The area inside the outer wall has a series of hut circles and 93 storage pits cut directly into the bedrock, which is only around 60 centimetres (2.0 ft) beneath the surface of the soil in most places.

 Eighteen of the Storage pits are in what Dymond calls the "keep", one is in the transverse fosse (a fosse is a ditch usually dug for protection, and seventy-four of the pits are outside the "keep" but still enclosed within the exterior walls. The average size of the pits is around 2 metres (6.6 ft) long by 2 metres wide and 1.5 metres (4.9 ft) deep. The largest pit is roughly triangular, with sides measuring 3 metres (9.8 ft), 2.7 metres (8.9 ft), and 2.4 metres (7.9 ft) long. The smallest pit is 1 metre (3.3 ft) long by .7 metres (2.3 ft) wide.

 The inhabitants used them to store grain, as is evidenced by the kernels of barley and wheat and the shards of pots that were found in the pits. Several of the pits contained the remnants of peas and the remains of burned woven baskets. In addition, researchers also found sling stones and spindle whorls dated to the 1st or 2nd century BC in them.

A skull, found during Dymond's second exploration, which is gouged with many cuts from an edged weapon.

 (Drawn in 1886 for Dymond's book, Worlebury:An Ancient Stronghold in the County of Somerset.)

Eighteen of these pits were found to contain the remains of human skeletons, which are now stored in the Weston-super-Mare Museum in Weston-super-Mare.

Eighteen full skeletons were found, of which ten show evidence of a violent death (including sword cuts in the skulls).

It is possible that the Romans or the Belgic raiders attacked the fort and killed the inhabitants.


A cast copper alloy penannular collar of special interest to archaeologists has been found at the campsite. It may indicate that this hilltop site was used even before the Iron Age, since related artefacts tend to be found with Bronze Age items, and it was the first of its type found in Britain.

In 2006, a related copper penannular brooch dating to the 5th or 6th century AD was found in a spring between Brecon Beacons and the Black Mountains in Wales.

A gold penannular bracelet was found in the Perry River.

Roman coins have been found at Worlebury Camp since the Romans had established a presence by the end of the 1st century AD.

Many of the Roman coins bear the image of the Western Roman Emperor Honorius. This was inside the fort proper. Another coin was located by Trinity Path which leads towards the fort.

Other findings at the Worlebury campsite include animal remains, including the bones of pigs, oxen, horses, deer, goats, and even small birds. Limpet shells have also been found near the bones. Archaeologists found iron objects, adding further credibility to the idea that this fort is from the Iron Age. These objects include a chisel or borer, several spearheads and javelin heads, and an iron cone with charred wood inside and a rivet hole through the cone. Dymond assumes that this cone was once a plowshare. Stone artefacts, mainly slingstones and scrapers, have been discovered at the site. Just less than 36 flint chips have been found, of which some may be arrowheads. One good-quality arrowhead has been found. In addition to these, Dymond recorded finding a lead lump about the size of a walnut that he decided was probably a sling bullet.[7] Glastonbury type bead-rim pottery was also found at this site.[1] A socketed bronze axe from the late Bronze Age, which was found at Worlebury Hill in 1883, is in the Ashmolean Museum.[24]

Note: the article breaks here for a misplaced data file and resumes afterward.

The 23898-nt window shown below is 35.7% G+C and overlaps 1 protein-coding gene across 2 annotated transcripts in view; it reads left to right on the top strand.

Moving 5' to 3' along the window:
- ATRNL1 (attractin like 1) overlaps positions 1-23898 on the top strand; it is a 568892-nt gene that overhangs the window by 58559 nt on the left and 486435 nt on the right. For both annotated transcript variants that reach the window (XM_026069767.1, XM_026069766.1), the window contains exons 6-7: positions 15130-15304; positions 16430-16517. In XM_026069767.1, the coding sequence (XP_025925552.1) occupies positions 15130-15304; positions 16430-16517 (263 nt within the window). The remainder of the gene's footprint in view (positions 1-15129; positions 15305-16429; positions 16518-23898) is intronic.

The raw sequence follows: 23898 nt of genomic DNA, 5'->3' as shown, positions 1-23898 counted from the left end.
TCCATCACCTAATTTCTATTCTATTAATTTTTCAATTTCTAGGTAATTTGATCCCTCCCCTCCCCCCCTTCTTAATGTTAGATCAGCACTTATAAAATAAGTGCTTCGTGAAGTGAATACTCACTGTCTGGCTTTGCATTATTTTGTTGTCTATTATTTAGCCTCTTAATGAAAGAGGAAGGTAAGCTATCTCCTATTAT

Damage to the site.

19th century quarry on the south side of the hill. Seen looking north from "South Road"

19th century

Development of Weston-super-Mare since the 19th century has resulted in three episodes of potentially irreversible damage to the site.

 A quarry started operation in the southern side of Worlebury Hill in 1815 to mine for galena, calamine, and stone.

The Bristol and Exeter Railway arrived in Weston-super-Mare in 1841, making it profitable to expand the village into a town.

 In 1842, Weston-super-Mare became a town with the granting of the Improvement and Market Act of May 1842.[21] This act also proposed developing houses right over the brow of the hill. This would have gone straight through Worlebury Camp; however, the actual expansion never reached the site. By 1853, some development had occurred according to the proposed expansion, but it had skirted the hillfort and continued to the east.[1]

20th century

In the early 20th century, the Worlebury fort itself was damaged by boys rolling stones, including some from the walls of the fort, down the hill on which it stands.

The Axbridge District of the Somerset Archaeological Society was taking steps to prevent such damage from happening again.

Some of the trees planted in the early 19th century had become very large, and their roots were growing into the archaeological structures. In 2005, the Forestry Commission gave permission for North Somerset Council to fell 300 trees to reduce the subsequent risks.


A member of the North Somerset Council, Christopher Richards, said: "If we had a storm up here and these trees came down, then the entire hillfort could be destroyed."